In Memory of Chief of Police Milton Paul Antone
No one knows better the danger that a tense circumstance can present than police in the United States. Constantly under pressure to control people who are guaranteed rights that provide them a wide latitude of no control, the scenarios that citizens can present range from the mundane to sheer terror, even for a trained professional. With that thought, we continue to reflect on moments in the history of law enforcement we wish we could get back, the sacrifices of those that have paid the ultimate price on our behalf.
In 1912 President William Taft approved creation of the Maricopa Reservation in Pinal County, Arizona, within the Sonoran Desert. It’s an agriculturally-rich destination, 40 miles south of Phoenix. The Ak-Chin Indian Community had always called the area home for years long before 1912, but never the less, they reorganized their community, and wrote their own constitution, bylaws, and elected their own governing body, which led to the federal government recognizing their status as a sovereign nation in 1961. The Ak-Chin Community is home to quite an entrepreneurial spirit. The famous Ak-Chin Farms Enterprises is the community’s agricultural business, and is one of the largest agricultural operations in the US, and the Harrah’s Ak-Chin Casino Resort is the largest employer in Pinal County. The Ak-Chin Community owns what used to be the Phoenix Regional Airport, and has been improving it for modern air traffic every day since they took ownership. What is clear is that the Ak-Chin community are hard-working, and business-minded. They take great pride in their community, and know what it means to build something with their bare hands. These are the types of communities and ethos that drive the “American Dream’ and are the types of qualities that anyone would look for when choosing a community to live in. More than once, this community has faced tragedy, but none as heart-breaking as our next officer.
Chief of Police Milton Paul Antone
On April 14th, 1983, Chief Milton Antone, or “Paul,” as he was known best, was an eight-year veteran of the Ak-Chin Tribal Police Department, who had served as Chief of the agency for eight months, was called to assist Pinal County Sheriff’s Office personnel with a call involving child rape, south of his community in area known as Thunderbird. Chief Antone had developed into a well-respected officer, both with fellow officers in the greater community, and with the community at large, and his appointment to Chief was not a light affair. He had learned not only the job of a police office, but also the duties of a leader in law enforcement under the supervision of Chief of Police Ted Enos, who was the first police officer in the history of the Ak-Chin Community, hired in 1960. Chief Antone was highly respected by the greater Pinal County Law Enforcement Community, and was a most reliable cover officer, not to mention an adept first responder. In one account about the commitment to service that Chief Antone displayed, he and a Pinal County deputy responded to a man having a heart attack. They had to drive the victim to a Sheriff’s substation for a helicopter transport. In the process, the victim went into cardiac arrest, and through CPR, they revived him. But that was not the only trouble they faced, as the helicopter landed in the station parking lot, the tail rotor struck a power line, and it appeared the helicopter was going to lose control. The men continued their work of trying to stabilize the victim, recognizing to one another that doom seemed imminent. However, the helicopter recovered, and all turned out well. For Chief Antone, this was just another day at work. But on the night of April 14th, the odds were stacked against him. The criminal, who is believed to be an illegal alien, produced a handgun, pointing it at Chief Antone. Chief Antone, was standing square to the criminal, and he drew his gun and a shootout began. Chief Antone was struck once, killing him. Minutes later, the Pinal County deputies on scene returned fire, killing the suspect.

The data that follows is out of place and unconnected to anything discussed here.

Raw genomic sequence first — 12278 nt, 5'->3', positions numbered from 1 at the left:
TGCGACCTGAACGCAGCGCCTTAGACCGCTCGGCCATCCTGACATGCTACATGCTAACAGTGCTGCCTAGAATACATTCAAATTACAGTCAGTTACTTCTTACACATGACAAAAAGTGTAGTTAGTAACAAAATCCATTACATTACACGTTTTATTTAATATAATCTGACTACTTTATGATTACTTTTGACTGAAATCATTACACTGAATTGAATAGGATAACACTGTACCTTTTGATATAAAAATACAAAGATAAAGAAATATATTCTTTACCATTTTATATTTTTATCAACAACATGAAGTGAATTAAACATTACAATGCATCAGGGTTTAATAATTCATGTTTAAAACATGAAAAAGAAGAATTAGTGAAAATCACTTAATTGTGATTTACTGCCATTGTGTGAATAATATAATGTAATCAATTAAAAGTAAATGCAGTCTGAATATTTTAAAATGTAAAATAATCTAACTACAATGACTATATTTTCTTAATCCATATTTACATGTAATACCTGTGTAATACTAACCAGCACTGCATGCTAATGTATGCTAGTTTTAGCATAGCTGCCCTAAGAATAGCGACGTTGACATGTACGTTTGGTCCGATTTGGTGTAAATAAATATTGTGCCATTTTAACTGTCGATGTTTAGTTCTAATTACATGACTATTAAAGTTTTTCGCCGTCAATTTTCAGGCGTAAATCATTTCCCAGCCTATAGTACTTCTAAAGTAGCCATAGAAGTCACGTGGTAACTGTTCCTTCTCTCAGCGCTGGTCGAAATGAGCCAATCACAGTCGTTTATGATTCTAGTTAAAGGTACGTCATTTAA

If you scour the internet, you can find documents pertaining to several memorials in honor of Chief Milton Antone. His family has carried the torch annually in the Ak-Chin Community, and several agencies in the southwest have taken time to honor his sacrifice, several of his family members have continued in civic duty on behalf of their community, and the tributes to Chief Antone are both exciting and sobering. In 2011, the family handed over control of the annual event to the Ak-Chin Police Department, which includes a fun run, a barbeque, and guest speakers. The community named a park after Chief Antone, complete with a playground and baseball fields, which is also a fitting tribute. Chief Antone, ever the family man, would be most proud of that honor, we believe.
But to truly understand the impact of Chief Antone, we’d have to provide you a quote from Robert Miguel, a member of the Ak-Chin Community. “[His loss] touched us and affected us for the rest of our lives. He not only taught me to be a baseball player, but got me back on the right path after I started running with the wrong crowd. Thanks to Paul, I stand before you as chairman of the Ak-Chin tribal community.” Miguel remains as the Chairman of the community to this day.
In memory of Chief of Police Milton Paul Antone.